Journal of Scheduling

, Volume 17, Issue 4, pp 399–403 | Cite as

Single-processor scheduling with time restrictions

  • O. Braun
  • F. Chung
  • R. Graham


We consider the following list scheduling problem. We are given a set \(S\) of jobs which are to be scheduled sequentially on a single processor. Each job has an associated processing time which is required for its processing. Given a particular permutation of the jobs in \(S\), the jobs are processed in that order with each job started as soon as possible, subject only to the following constraint: For a fixed integer \(B \ge 2\), no unit time interval \([x, x+1)\) is allowed to intersect more than \(B\) jobs for any real \(x\). It is not surprising that this problem is NP-hard when the value \(B\) is variable (which is typical of many scheduling problems). There are several real world situations for which this restriction is natural. For example, suppose in addition to our jobs being executed sequentially on a single main processor, each job also requires the use of one of \(B\) identical subprocessors during its execution. Each time a job is completed, the subprocessor it was using requires one unit of time in order to reset itself. In this way, it is never possible for more than \(B\) jobs to be worked on during any unit interval. In this paper we carry out a classical worst-case analysis for this situation. In particular, we show that any permutation of the jobs can be processed within a factor of \(2-1/(B-1)\) of the optimum (plus an additional small constant) when \(B \ge 3\) and this factor is best possible. For the case \(B=2\), the situation is rather different, and in this case the corresponding factor we establish is \(4/3\) (plus an additional small constant), which is also best possible. It is fairly rare that best possible bounds can be obtained for the competitive ratios of list scheduling problems of this general type.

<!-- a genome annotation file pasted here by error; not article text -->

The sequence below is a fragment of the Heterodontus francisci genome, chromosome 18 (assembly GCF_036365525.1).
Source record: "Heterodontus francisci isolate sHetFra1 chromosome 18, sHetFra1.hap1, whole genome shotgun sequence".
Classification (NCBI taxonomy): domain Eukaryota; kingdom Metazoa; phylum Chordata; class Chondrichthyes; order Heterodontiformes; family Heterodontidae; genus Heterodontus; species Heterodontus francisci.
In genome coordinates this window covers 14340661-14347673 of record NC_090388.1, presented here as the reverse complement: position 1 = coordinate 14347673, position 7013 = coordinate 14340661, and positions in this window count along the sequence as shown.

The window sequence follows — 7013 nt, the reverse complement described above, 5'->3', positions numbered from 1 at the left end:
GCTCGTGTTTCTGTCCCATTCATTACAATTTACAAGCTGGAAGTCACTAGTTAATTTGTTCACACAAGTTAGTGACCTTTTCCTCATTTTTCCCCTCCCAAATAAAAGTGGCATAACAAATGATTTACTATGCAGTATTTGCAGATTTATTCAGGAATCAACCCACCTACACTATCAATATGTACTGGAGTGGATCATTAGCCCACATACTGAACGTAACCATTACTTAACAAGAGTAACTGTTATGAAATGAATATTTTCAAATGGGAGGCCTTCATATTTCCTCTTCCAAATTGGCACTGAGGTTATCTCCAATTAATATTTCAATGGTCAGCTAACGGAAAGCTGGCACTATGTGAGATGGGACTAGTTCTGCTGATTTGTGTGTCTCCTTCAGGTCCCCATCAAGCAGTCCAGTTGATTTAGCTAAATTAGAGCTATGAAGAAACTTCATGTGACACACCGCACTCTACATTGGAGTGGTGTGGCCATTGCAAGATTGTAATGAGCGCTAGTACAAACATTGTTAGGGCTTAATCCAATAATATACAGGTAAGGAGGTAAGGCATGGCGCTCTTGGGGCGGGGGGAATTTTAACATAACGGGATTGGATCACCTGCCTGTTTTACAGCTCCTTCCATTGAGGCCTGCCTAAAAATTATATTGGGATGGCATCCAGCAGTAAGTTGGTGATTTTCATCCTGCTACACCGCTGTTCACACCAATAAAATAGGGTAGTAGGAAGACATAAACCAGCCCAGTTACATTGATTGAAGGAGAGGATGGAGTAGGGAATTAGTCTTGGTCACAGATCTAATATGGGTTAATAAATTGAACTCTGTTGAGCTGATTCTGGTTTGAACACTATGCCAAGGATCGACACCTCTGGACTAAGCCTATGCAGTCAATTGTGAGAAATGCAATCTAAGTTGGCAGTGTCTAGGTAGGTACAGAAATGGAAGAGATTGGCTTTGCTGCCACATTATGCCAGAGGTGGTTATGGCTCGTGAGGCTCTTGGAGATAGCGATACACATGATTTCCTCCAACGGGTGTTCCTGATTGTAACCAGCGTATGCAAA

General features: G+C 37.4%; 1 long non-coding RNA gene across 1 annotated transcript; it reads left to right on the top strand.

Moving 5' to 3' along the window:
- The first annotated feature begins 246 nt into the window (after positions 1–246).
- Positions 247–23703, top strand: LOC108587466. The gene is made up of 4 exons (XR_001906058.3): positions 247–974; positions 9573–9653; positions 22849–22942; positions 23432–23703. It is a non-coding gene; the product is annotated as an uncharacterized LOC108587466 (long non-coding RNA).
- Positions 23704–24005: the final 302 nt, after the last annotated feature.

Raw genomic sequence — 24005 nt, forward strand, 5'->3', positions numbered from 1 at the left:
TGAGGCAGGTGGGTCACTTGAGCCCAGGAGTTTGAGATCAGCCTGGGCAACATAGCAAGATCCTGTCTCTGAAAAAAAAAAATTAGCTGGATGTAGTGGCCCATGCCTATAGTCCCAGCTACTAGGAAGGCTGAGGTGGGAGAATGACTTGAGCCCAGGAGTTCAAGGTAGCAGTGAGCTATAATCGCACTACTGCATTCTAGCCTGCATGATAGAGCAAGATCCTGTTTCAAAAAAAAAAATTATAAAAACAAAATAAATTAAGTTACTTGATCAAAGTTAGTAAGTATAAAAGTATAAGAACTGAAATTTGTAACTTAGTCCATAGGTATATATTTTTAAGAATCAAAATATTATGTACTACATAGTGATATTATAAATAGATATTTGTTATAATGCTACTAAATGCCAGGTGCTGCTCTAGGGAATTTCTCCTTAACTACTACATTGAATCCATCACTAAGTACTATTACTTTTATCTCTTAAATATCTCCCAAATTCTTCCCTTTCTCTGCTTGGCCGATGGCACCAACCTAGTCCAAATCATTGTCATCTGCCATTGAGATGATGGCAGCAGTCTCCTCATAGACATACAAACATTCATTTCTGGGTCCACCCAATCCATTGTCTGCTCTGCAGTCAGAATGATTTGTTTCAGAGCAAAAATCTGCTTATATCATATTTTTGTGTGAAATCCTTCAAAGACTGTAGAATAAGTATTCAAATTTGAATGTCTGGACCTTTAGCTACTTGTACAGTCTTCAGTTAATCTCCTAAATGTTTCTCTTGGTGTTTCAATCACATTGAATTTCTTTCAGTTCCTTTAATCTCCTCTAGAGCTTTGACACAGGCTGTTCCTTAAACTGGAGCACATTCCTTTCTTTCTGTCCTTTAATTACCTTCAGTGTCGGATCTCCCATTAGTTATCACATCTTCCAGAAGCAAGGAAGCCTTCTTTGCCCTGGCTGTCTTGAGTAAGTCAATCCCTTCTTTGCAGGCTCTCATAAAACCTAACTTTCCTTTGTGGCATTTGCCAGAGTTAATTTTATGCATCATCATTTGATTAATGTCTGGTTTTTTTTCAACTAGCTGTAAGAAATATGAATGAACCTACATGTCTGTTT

Single-processor scheduling  Time restrictions Worst-case analysis 



The authors would like to thank David Johnson and the referees for helpful suggestions. This research was supported in part by Grants DFG BR 2272/7-1 (O. Braun), ONR MURI N000140810747, and FA9550-09-1-0900 (F. Chung), NSF 10050729 (R. Graham)


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Copyright information

© Springer Science+Business Media New York 2013

Authors and Affiliations

  1. 1.Environmental Campus BirkenfeldTrier University of Applied SciencesBirkenfeldGermany
  2. 2.University of CaliforniaSan DiegoUSA

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